To wear or not wear the face mask, has become the question. Standing in line at Glenview’s Dairy Bar Sunday afternoon gave me a chance to do some people watching. The couple behind me both had their home made masks on, one with a big floral print. The couple in front of me, one had a mask on the other did not. The students in front of them had masks on snug around their ears but pulled down under their chins.
Wearing or not wearing a mask can mean a variety of things that we cannot deduce simply by people watching. Was the couple in front of me from two different political persuasions, believing two different perspectives on the virus, or was one an asthmatic? The students clearly knew they needed a mask to at least be served but chose not to cover their nose or mouths. I was the only one who read into the instructions and waited in line alone. It is easy for me to be gentle and generous with people around me who make their choices, but it is really challenging to be a parent and explain it all.
Balance in family life is supported by attentive and reflective listening. Misunderstandings often stem from not listening fully to each other.
Winnie the Pooh often gets in these everyday muddles. One example is when Christopher Robin leaves a note for Winnie the Pooh that says, “Gone out, busy. Back Soon. C.R.” and poor Pooh gets confused and thinks a monster named ‘Backsoon” has taken his dear friend away. Pooh goes on to alarm everyone else and together they imagine a large purple scary monster named Backsoon has abducted Christopher.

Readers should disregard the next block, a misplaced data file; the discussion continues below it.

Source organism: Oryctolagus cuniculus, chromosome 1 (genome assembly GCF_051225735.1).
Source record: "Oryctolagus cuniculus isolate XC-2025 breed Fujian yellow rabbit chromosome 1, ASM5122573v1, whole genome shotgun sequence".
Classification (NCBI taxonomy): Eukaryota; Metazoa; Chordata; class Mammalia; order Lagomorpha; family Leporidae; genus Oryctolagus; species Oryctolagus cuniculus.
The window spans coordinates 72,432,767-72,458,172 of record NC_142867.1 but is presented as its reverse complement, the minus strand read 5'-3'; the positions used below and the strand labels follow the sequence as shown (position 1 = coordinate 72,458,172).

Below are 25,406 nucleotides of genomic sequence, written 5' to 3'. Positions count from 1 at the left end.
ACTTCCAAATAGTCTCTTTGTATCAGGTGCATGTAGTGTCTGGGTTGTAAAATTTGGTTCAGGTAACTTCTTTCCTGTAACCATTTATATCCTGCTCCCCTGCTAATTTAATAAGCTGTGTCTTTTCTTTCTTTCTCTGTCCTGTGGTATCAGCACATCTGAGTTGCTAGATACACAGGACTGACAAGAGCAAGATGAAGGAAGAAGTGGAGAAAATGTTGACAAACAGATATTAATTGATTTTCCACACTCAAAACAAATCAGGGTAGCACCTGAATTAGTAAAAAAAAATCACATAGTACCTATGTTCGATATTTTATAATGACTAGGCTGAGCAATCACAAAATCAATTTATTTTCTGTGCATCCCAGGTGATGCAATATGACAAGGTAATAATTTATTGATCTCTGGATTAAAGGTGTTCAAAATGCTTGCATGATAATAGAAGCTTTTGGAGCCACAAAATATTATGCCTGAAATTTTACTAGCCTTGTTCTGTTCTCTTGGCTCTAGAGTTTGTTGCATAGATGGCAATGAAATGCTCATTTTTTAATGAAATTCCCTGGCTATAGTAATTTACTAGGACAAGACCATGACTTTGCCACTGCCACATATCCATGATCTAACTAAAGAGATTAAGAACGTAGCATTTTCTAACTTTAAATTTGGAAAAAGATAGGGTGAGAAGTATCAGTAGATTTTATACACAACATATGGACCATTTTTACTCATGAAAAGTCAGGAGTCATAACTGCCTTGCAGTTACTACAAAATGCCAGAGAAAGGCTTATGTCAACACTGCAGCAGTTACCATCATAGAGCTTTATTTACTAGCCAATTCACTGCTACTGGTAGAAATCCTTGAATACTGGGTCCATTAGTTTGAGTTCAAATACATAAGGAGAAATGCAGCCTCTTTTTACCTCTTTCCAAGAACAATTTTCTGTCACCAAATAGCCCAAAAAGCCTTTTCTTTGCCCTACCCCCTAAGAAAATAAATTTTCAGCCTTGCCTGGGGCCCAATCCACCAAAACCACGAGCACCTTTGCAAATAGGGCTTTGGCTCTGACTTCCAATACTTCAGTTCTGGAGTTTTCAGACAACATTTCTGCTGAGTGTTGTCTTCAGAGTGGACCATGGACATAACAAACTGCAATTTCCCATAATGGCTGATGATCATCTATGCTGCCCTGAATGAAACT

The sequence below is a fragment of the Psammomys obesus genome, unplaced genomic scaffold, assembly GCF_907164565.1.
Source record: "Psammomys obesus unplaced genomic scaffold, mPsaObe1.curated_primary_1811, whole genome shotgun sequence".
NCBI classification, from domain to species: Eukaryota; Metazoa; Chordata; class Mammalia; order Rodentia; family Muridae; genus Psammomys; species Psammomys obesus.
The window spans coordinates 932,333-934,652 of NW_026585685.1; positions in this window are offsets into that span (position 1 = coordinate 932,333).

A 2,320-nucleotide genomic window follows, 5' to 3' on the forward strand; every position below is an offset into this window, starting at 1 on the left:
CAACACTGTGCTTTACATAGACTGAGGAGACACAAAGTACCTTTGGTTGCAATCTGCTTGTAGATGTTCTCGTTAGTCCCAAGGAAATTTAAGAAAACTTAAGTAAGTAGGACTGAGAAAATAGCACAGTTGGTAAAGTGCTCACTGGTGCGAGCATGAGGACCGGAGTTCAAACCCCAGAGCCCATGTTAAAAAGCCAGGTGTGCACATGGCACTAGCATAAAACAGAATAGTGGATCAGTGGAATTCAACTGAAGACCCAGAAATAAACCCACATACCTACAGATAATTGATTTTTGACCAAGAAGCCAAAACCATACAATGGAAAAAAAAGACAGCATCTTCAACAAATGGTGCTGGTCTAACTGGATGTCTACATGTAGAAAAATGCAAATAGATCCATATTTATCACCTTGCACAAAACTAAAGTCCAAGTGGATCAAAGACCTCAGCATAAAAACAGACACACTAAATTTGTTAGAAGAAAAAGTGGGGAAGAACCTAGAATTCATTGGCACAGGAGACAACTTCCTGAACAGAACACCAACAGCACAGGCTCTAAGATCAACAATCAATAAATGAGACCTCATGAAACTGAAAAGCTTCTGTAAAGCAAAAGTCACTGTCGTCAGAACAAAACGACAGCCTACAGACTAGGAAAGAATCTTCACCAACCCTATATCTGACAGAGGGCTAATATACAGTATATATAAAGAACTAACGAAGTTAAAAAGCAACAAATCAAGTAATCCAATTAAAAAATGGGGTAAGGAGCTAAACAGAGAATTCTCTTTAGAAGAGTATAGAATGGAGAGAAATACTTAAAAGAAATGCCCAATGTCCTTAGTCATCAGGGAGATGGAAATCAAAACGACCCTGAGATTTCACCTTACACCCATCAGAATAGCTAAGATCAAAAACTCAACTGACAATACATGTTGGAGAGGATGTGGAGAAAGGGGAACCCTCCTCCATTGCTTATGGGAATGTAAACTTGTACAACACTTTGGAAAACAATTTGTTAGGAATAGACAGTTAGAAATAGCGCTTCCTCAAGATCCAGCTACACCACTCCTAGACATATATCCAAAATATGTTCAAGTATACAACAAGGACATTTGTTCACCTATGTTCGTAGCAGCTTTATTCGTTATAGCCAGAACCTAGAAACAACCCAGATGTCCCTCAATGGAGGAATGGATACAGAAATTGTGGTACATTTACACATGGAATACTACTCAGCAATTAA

When Chad and I got married, the pastor read from the children’s book The Velveteen Rabbit. He read these lines,
“Real isn't how you are made,' said the Skin Horse. 'It's a thing that happens to you. When a child loves you for a long, long time, not just to play with, but REALLY loves you, then you become Real.'
'Does it hurt?' asked the Rabbit.
'Sometimes,' said the Skin Horse, for he was always truthful. 'When you are Real you don't mind being hurt.'
On a walk the other day, I asked Mabel to describe what sheltering at home has been like for her with a metaphor or simile. At first she said, “MOOOOOOM, quit being a priest.” Then after some time she piped up, “It’s like I used to be able to go where I wanted and now I am like a dog on a leash.” You said it Mabel, we all feel cooped up, corralled, and confined.
As parents we have great power for our children. We can support the integration of their experiences of being cooped up into resources for a more resilient spirit.